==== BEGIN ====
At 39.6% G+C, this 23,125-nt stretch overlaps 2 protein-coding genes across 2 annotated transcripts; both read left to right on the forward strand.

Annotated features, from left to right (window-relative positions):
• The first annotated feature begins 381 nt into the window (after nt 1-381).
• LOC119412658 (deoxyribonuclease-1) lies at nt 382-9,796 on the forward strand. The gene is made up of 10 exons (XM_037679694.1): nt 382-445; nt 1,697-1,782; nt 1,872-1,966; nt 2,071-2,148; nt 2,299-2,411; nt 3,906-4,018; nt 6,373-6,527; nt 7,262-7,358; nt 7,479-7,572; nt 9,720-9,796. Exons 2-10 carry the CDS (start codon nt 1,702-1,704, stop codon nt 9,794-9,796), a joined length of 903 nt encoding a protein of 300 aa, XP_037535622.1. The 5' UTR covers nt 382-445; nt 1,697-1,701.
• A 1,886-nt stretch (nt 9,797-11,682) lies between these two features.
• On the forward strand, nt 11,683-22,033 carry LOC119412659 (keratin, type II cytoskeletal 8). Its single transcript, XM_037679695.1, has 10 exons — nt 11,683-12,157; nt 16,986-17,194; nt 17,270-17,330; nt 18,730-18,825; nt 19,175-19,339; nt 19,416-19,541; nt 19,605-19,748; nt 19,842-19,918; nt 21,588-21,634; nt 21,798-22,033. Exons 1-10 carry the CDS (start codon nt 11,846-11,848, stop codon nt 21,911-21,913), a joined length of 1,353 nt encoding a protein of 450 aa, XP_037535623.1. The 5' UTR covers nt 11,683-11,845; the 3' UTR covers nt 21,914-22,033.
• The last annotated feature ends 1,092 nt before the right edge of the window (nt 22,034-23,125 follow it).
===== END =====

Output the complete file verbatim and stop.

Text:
At 39.6% G+C, this 23,125-nt stretch overlaps 2 protein-coding genes across 2 annotated transcripts; both read left to right on the forward strand.

Annotated features, from left to right (window-relative positions):
• The first annotated feature begins 381 nt into the window (after nt 1-381).
• LOC119412658 (deoxyribonuclease-1) lies at nt 382-9,796 on the forward strand. The gene is made up of 10 exons (XM_037679694.1): nt 382-445; nt 1,697-1,782; nt 1,872-1,966; nt 2,071-2,148; nt 2,299-2,411; nt 3,906-4,018; nt 6,373-6,527; nt 7,262-7,358; nt 7,479-7,572; nt 9,720-9,796. Exons 2-10 carry the CDS (start codon nt 1,702-1,704, stop codon nt 9,794-9,796), a joined length of 903 nt encoding a protein of 300 aa, XP_037535622.1. The 5' UTR covers nt 382-445; nt 1,697-1,701.
• A 1,886-nt stretch (nt 9,797-11,682) lies between these two features.
• On the forward strand, nt 11,683-22,033 carry LOC119412659 (keratin, type II cytoskeletal 8). Its single transcript, XM_037679695.1, has 10 exons — nt 11,683-12,157; nt 16,986-17,194; nt 17,270-17,330; nt 18,730-18,825; nt 19,175-19,339; nt 19,416-19,541; nt 19,605-19,748; nt 19,842-19,918; nt 21,588-21,634; nt 21,798-22,033. Exons 1-10 carry the CDS (start codon nt 11,846-11,848, stop codon nt 21,911-21,913), a joined length of 1,353 nt encoding a protein of 450 aa, XP_037535623.1. The 5' UTR covers nt 11,683-11,845; the 3' UTR covers nt 21,914-22,033.
• The last annotated feature ends 1,092 nt before the right edge of the window (nt 22,034-23,125 follow it).